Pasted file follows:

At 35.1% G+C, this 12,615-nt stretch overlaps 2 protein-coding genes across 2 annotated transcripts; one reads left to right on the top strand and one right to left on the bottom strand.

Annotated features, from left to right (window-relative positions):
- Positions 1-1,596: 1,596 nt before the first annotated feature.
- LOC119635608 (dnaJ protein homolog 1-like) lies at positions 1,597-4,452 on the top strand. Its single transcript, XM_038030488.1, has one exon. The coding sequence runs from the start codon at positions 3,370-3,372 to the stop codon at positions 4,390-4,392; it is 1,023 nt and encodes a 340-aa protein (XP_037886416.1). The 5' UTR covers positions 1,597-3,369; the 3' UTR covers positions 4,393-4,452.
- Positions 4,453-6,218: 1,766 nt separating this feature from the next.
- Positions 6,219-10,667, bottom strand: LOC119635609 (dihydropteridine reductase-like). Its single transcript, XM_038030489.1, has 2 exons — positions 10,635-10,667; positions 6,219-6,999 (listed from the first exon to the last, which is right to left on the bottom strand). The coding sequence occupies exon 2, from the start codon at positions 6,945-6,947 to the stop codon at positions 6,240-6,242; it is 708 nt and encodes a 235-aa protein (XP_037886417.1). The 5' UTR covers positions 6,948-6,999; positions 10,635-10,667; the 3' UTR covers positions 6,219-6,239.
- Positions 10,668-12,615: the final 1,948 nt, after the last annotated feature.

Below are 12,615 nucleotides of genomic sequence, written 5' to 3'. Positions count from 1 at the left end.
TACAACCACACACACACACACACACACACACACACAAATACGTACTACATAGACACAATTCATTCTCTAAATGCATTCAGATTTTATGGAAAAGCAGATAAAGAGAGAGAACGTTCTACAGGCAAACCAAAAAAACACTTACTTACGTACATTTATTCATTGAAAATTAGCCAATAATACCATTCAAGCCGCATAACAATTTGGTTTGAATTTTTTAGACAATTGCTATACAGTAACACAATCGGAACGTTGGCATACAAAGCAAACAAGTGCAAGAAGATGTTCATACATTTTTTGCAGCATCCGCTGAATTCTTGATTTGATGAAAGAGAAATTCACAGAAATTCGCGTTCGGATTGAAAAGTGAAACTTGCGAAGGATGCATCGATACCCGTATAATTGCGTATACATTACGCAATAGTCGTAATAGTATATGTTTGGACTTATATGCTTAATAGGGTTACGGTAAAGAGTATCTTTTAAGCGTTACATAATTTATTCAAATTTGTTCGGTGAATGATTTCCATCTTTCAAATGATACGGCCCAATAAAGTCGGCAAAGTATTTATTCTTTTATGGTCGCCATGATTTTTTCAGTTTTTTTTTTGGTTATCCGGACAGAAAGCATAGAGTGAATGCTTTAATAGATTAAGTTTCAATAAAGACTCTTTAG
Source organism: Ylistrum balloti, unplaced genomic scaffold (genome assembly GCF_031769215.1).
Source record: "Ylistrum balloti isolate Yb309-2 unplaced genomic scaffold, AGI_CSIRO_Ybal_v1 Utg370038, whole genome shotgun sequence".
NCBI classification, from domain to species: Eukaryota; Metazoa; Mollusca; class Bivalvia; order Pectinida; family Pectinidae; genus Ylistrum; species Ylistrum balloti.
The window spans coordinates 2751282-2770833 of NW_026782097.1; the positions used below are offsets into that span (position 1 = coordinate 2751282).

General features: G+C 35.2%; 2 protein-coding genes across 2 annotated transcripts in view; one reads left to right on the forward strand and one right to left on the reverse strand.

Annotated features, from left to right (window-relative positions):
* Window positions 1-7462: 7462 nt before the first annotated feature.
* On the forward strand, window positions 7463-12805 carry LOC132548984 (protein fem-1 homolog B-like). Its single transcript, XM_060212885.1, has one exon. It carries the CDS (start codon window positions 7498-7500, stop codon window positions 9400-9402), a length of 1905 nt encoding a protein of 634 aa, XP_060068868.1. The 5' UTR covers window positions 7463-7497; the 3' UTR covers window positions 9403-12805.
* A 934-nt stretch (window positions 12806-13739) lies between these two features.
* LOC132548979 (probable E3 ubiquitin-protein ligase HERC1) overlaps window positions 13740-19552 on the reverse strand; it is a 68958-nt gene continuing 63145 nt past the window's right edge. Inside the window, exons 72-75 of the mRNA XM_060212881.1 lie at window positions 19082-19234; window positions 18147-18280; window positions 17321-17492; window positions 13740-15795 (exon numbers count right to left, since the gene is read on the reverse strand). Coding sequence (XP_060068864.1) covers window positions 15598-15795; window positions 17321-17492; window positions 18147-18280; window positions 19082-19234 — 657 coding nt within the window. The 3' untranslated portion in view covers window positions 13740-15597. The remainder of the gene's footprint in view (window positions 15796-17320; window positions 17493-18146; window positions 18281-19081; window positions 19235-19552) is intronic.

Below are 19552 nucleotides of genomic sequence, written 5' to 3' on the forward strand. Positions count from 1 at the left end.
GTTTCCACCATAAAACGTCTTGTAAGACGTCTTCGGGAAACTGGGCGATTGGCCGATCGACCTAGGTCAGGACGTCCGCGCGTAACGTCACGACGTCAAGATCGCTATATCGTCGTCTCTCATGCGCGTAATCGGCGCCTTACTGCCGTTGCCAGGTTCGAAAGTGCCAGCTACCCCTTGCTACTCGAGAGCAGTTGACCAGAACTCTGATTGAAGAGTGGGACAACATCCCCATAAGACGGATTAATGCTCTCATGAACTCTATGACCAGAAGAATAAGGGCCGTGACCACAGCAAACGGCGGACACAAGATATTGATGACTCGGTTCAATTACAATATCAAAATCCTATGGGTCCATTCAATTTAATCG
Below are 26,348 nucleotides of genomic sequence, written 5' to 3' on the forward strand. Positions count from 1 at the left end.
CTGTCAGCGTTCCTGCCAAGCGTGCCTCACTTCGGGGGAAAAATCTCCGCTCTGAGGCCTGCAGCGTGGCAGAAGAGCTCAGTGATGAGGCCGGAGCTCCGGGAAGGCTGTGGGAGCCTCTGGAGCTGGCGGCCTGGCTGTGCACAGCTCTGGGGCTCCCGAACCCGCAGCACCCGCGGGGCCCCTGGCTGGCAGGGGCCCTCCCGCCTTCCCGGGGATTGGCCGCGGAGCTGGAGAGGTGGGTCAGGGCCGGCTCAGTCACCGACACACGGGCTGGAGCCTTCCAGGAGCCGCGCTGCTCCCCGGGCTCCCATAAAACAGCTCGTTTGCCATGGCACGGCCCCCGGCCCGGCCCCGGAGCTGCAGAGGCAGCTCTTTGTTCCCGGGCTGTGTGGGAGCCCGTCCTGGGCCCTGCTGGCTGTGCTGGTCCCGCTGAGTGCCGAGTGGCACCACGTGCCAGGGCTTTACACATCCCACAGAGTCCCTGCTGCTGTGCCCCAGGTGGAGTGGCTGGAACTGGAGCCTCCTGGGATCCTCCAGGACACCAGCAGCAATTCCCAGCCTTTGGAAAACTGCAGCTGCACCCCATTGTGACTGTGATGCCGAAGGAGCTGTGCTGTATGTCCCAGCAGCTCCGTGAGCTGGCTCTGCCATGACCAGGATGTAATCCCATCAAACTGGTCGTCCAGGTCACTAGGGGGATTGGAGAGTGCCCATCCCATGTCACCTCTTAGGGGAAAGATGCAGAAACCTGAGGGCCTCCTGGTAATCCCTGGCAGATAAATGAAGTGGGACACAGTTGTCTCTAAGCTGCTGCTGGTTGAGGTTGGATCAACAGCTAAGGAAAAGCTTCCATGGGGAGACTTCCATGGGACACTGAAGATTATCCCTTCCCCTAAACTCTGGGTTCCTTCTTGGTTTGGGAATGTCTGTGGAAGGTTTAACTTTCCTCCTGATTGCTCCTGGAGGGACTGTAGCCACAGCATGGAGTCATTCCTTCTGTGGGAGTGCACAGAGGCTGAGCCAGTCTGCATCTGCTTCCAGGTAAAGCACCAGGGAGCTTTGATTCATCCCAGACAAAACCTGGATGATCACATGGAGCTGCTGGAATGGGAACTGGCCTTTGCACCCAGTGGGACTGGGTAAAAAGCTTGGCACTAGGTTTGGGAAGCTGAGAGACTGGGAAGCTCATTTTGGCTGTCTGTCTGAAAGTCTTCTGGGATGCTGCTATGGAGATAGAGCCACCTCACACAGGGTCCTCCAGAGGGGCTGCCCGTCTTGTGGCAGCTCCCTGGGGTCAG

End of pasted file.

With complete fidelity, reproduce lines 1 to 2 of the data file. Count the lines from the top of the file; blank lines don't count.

At 35.1% G+C, this 12,615-nt stretch overlaps 2 protein-coding genes across 2 annotated transcripts; one reads left to right on the top strand and one right to left on the bottom strand.

Annotated features, from left to right (window-relative positions):